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2 µm - eTheses Repository - University of Birmingham

2 µm - eTheses Repository - University of Birmingham

monolayer

monolayer of the most stable reaction product on the substrate and the liquid melt was assumed. Naidich (71) proposed that extensive chemical reactions between the constituents to be the predominant mechanism to improve wettability. According to Aksay et al. (87) the major contribution of the enthalpy of formation on wetting improvement starts at the beginning of spreading. From the initial wetting angle θ0 it decreases towards an intermediate minimum θmin, and then increases again to reach the equilibrium wetting angle θeq, as shown schematically in Figure 2.10. Thus a time-dependent driving force of spreading is subdivided into different regimes as shown in Figure 2.10. As proposed by Laurent et al. (88) the difference between θ0, θmin and θeq is calculated using Equation 13: Δγ ΔG r r cos θmin = cosθ 0 − − Equation 13 γ lv γ lv where Δγr is the contribution of reduced interfacial tension due to reaction, ΔGr the heat of reaction due to formation of an interfacial phase and γlv the surface tension of the metal melt. θ 0 θ eq θ min θ M θ0 S M P 33 θ min S P M ⎛ Δγ r ⎞ Ar cos ⎜ ⎟ ⎝ γ lv ⎠ ⎛ ΔG ⎞ r Ar cos ⎜ ⎟ ⎝ γ lv ⎠ Figure 2.10 Schematic of the conditions in reactive wetting of a substrate (S) by a liquid metal melt (M). A reaction product (P) is formed along the interface (87) . θ eq S t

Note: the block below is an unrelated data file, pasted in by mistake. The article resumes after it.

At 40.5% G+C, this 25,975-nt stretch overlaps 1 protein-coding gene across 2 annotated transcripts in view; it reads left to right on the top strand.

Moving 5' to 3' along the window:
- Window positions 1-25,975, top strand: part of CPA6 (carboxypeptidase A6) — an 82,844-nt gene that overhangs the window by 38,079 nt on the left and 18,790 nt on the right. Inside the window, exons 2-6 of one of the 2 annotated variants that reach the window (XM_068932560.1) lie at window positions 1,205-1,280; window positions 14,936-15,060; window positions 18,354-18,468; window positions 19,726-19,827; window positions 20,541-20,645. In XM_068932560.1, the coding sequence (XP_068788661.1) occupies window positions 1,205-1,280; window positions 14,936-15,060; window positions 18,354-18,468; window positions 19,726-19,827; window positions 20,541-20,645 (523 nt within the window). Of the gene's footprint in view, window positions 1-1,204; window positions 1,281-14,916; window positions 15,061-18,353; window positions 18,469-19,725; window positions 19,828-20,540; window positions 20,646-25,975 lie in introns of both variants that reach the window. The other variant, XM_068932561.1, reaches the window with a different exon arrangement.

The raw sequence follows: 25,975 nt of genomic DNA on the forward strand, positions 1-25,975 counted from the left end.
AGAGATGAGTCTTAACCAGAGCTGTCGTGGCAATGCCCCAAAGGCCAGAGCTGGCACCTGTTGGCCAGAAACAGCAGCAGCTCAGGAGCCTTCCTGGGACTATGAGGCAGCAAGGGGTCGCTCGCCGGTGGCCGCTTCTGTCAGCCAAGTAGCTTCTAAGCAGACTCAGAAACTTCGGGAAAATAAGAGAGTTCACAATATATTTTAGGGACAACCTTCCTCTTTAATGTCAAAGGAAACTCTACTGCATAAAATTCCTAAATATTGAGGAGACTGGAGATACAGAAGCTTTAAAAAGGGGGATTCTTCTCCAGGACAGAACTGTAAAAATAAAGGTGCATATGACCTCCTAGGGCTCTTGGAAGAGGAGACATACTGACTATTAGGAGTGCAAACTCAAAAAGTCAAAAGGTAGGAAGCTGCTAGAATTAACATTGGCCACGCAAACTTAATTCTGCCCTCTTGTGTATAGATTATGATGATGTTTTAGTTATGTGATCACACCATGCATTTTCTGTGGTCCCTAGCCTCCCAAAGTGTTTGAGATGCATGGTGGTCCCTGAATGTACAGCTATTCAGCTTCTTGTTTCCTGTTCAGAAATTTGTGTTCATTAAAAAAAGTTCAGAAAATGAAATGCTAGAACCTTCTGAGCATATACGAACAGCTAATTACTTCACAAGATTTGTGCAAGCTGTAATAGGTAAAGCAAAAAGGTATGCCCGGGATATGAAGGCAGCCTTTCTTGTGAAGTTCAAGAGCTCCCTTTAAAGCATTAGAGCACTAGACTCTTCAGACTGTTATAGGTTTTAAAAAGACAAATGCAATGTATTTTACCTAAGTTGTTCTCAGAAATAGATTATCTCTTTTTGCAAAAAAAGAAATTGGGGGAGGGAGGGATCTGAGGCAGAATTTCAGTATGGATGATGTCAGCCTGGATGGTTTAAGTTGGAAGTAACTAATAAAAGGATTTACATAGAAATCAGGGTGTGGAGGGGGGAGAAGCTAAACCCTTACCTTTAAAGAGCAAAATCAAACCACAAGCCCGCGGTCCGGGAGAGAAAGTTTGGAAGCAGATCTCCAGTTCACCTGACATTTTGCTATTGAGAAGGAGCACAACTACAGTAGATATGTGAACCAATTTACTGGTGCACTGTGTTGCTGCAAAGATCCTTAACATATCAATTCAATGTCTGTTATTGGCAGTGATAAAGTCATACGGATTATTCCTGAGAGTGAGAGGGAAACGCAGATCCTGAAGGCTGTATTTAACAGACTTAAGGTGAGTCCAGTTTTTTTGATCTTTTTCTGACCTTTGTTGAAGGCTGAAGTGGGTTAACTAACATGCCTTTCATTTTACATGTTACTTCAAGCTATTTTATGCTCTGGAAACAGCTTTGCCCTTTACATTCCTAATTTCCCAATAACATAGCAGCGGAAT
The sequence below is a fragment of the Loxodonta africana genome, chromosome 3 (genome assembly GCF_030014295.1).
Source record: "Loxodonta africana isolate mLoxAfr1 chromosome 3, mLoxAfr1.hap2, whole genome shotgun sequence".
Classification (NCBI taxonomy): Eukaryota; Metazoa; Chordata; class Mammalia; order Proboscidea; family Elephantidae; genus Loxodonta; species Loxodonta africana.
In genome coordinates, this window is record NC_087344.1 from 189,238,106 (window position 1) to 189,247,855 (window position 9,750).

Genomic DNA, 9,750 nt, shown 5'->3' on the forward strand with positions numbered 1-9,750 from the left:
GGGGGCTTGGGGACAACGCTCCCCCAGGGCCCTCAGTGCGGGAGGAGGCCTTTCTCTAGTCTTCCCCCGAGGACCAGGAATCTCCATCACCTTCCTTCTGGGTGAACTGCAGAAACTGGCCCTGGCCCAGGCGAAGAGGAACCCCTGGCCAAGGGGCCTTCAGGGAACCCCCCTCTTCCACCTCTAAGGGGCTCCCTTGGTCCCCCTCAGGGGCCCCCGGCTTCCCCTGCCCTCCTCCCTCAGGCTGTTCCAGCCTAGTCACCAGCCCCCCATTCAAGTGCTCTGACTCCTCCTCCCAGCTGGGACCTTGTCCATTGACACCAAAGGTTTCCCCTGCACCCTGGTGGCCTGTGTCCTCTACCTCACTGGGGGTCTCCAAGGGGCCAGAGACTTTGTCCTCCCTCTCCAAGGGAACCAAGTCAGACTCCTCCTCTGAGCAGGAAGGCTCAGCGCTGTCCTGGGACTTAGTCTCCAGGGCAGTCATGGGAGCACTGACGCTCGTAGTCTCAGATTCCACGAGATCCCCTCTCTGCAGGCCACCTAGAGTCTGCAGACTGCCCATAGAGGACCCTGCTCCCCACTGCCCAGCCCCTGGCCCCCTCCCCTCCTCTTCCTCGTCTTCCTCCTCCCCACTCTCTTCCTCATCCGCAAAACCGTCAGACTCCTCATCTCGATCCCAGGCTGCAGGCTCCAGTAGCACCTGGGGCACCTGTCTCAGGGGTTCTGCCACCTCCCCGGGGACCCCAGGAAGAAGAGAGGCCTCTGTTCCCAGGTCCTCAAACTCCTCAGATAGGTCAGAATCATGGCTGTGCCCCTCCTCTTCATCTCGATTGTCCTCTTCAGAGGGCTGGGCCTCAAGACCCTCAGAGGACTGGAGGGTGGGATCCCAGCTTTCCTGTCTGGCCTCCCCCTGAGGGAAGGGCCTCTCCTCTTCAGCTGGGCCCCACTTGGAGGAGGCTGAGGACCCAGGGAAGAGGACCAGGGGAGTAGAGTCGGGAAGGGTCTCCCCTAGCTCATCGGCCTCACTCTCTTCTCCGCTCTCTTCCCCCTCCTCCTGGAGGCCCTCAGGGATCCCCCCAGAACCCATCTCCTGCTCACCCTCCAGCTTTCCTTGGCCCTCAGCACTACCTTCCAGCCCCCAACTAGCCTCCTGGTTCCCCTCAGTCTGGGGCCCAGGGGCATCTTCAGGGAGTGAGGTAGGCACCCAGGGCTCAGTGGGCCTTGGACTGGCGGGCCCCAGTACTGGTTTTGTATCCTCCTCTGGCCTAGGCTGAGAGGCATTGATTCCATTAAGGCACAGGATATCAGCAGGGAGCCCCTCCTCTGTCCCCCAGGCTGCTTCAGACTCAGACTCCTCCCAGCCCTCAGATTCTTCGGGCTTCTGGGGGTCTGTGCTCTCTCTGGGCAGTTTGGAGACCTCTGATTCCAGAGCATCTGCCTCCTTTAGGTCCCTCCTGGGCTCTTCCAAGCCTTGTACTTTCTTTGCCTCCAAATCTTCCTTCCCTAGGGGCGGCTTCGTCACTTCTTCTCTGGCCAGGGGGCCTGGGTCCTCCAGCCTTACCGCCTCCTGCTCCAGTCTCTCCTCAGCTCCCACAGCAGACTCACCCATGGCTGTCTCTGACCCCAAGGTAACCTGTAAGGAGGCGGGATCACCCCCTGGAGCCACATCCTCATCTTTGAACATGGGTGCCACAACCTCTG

The heat of reaction ΔGr may be estimated using the Ellingham-Richardson-Jeffes diagram (89) as presented in Figure 2.11, where the free energy of formation ΔG0 is given as a function of temperature. Metals with a high heat of formation are found at the lower end and those with low heat of formation are at the upper end of the diagram. As shown in Figure 2.11, when Ca and Mg oxidizes in the temperature range from 0 to 1000°C, the free heat of formation is larger (i.e. more negative) than that of Al2O3. In contrast, the oxidation of titanium and silicon emits a lower amount of heat. The heat to form ZrO2 is close to that required to form Al2O3. Landry et al. (90) investigated reactive metal alloy-ceramic systems such as a Cu-Si alloy in contact with vitreous carbon . The wetting angle initially decreased with increasing time. In contrast to the predictions of Aksay et al. (87) , no minimum wetting angle and no inflection point were observed. This behaviour was attributed to the increase in surface roughness as a result of the formation of reaction products on the substrate. Thus it was proposed that the triple line was hindered from moving through pinning on the rough surface. In contrast to Aksay et al. (87) and Naidich et al. (71) , some other investigators (91,92) proposed that the influence of the enthalpy of formation in systems of low or moderate reactivity is negligible. They suggested that the decisive factors in reactive wetting were the changes in interfacial structure due to adsorption processes and the formation of new phases at the interface. Espié et al. (93) investigated the wetting behaviour of CuPdTi alloys on mullite, quartz and alumina surfaces. The spreading on all three substrates was nearly identical which was attributed to the formation of Ti2O3. The differences in the heat of formation of the three systems, characterised by deviations in the thickness of the reaction layer, exhibited no contribution to the spreading behaviour. 34

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